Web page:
The thought of using both a furnace and heat pump can feel a little odd at first. After all, why do you need two heating systems? While furnaces and heat pumps both provide energy-efficient heat, the changes in their design actually make employing both of them a worthwhile option. It’s not for everyone, but in the right conditions you could definitely benefit from using a furnace and a heat pump.
You’ll want to weigh several factors in order to determine if this kind of setup works for you. Your local climate and the square footage of your home are both very important, especially for the heat pump. This is because multiple models of heat pumps start to work less efficiently in winter weather and larger homes. At the same time, you can still take advantage of heat pump installation in Greensburg.
Heat Pumps May Be Less Reliable in Winter Weather
Heat pumps are commonly less efficient in cooler weather as a result of how they provide climate control to start with. Compared to furnaces, which combust fuel to provide heat, a heat pump reverses its flow of refrigerant to extract heat from outdoor air. This heat is then pulled inside and distributed around your home. Assuming there is still a bit of heat energy in the air, a heat pump can function. But the lower the temperature, the less reliable this process is.
The less heat energy is usable outside, the more time is needed for a heat pump to pull heat indoors to reach your preferred temperature. It can depend on the type of make and model, but heat pumps generally start to lose out on efficiency at temperatures of 40 degrees and below. They should still be an energy-efficient option until 20-25 degrees, at which a gas furnace is more effective.
What Temperatures Do Heat Pumps Perform Best In?
Heat pumps function best in milder climates 40 degrees and up. That said, you don’t have to give up on the benefits of a heat pump just because your local climate is cooler. In fact, that’s why owning both a furnace and heat pump might be worth the cost. You can keep the heat pump for energy-efficient heat until the weather is cool enough to justify switching to something like a gas furnace.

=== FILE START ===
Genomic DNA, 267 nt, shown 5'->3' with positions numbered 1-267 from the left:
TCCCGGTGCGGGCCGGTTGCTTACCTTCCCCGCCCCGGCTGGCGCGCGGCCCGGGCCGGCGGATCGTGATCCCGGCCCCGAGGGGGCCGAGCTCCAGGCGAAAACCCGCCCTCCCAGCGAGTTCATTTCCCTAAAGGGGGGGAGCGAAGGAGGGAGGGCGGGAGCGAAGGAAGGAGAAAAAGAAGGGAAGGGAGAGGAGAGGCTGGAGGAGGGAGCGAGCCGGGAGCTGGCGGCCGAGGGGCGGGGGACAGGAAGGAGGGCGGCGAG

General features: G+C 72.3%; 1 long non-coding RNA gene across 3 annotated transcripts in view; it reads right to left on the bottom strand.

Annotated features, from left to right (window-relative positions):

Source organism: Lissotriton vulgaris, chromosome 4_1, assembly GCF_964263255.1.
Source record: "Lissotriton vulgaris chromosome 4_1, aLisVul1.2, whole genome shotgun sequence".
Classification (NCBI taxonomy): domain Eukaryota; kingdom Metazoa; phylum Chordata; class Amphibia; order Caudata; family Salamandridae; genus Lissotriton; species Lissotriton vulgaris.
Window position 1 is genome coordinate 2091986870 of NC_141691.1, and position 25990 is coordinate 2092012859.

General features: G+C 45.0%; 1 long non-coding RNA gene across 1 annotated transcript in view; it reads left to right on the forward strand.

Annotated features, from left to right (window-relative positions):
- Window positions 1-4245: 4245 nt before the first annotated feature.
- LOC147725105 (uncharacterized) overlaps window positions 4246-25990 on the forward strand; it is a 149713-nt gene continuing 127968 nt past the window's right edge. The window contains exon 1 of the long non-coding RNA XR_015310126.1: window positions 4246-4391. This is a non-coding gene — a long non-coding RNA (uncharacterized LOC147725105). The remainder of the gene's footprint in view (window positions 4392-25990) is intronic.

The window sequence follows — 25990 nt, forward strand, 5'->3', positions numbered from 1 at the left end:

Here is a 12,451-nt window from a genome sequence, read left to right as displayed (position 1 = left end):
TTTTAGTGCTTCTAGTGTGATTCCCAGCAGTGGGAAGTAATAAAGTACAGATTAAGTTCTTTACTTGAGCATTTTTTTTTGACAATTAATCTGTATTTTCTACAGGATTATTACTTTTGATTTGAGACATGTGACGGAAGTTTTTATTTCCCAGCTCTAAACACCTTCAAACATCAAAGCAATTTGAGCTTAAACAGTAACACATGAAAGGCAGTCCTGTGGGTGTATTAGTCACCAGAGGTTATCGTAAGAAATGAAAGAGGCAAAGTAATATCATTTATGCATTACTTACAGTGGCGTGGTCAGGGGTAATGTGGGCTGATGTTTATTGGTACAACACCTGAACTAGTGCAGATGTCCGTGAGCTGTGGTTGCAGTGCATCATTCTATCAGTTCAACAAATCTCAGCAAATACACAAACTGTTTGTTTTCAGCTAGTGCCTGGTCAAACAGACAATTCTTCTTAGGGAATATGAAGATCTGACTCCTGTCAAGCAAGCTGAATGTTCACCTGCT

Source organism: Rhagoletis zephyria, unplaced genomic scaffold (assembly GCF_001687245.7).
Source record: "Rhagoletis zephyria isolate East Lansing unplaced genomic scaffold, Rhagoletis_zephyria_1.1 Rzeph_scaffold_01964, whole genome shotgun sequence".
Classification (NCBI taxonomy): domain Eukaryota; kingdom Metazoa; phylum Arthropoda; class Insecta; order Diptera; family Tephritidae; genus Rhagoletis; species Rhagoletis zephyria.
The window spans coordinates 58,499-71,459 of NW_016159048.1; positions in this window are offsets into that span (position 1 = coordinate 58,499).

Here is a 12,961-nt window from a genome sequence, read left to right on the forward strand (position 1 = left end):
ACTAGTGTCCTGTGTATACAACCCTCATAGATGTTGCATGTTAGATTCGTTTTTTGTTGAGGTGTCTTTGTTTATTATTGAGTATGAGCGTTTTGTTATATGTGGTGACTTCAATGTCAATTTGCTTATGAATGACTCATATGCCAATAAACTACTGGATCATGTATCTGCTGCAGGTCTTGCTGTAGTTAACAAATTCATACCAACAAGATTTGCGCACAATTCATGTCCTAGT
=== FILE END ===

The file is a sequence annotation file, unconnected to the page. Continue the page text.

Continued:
Some makes and models claim greater effectiveness in cooler weather. For example, the Lennox MLA heat pump is capable of operating at 100% capacity at 0°F. It can even continue running in temperatures as cold as -22°F. For optimum energy efficiency, you’ll likely still want to use the furnace in particularly cold weather.
So Should I Install a Heat Pump If I Use a Gas Furnace?
If you’re thinking about maintaining the most energy-efficient HVAC system available, owning a heat pump and gas furnace at the same time is worth the investment. Not only is a dual-heating system versatile, but it offers other benefits including:
- A source of backup heating – A redundant heating system means even if one fails, you still have the ability to heat your home. It might not be the most energy efficient, but it’s better than living in an unheated home while you hold out for repairs
- Fewer energy costs – The ability to select which heating system you use depending on the highest energy efficiency decreases your total costs. Smaller heating bills over the lifetime of these heaters can really add up to lots of savings
- Less strain on both systems – Compared to running one system all winter long, heating responsibilities are divided between the furnace and heat pump. Essential components could live longer given that they’re not under constant use.
If you’re still not sure about heat pump installation in Greensburg, don’t hesitate to reach out to your local professional technicians. They can review your home’s comfort needs and help you figure out if a dual-heating HVAC system is the best option.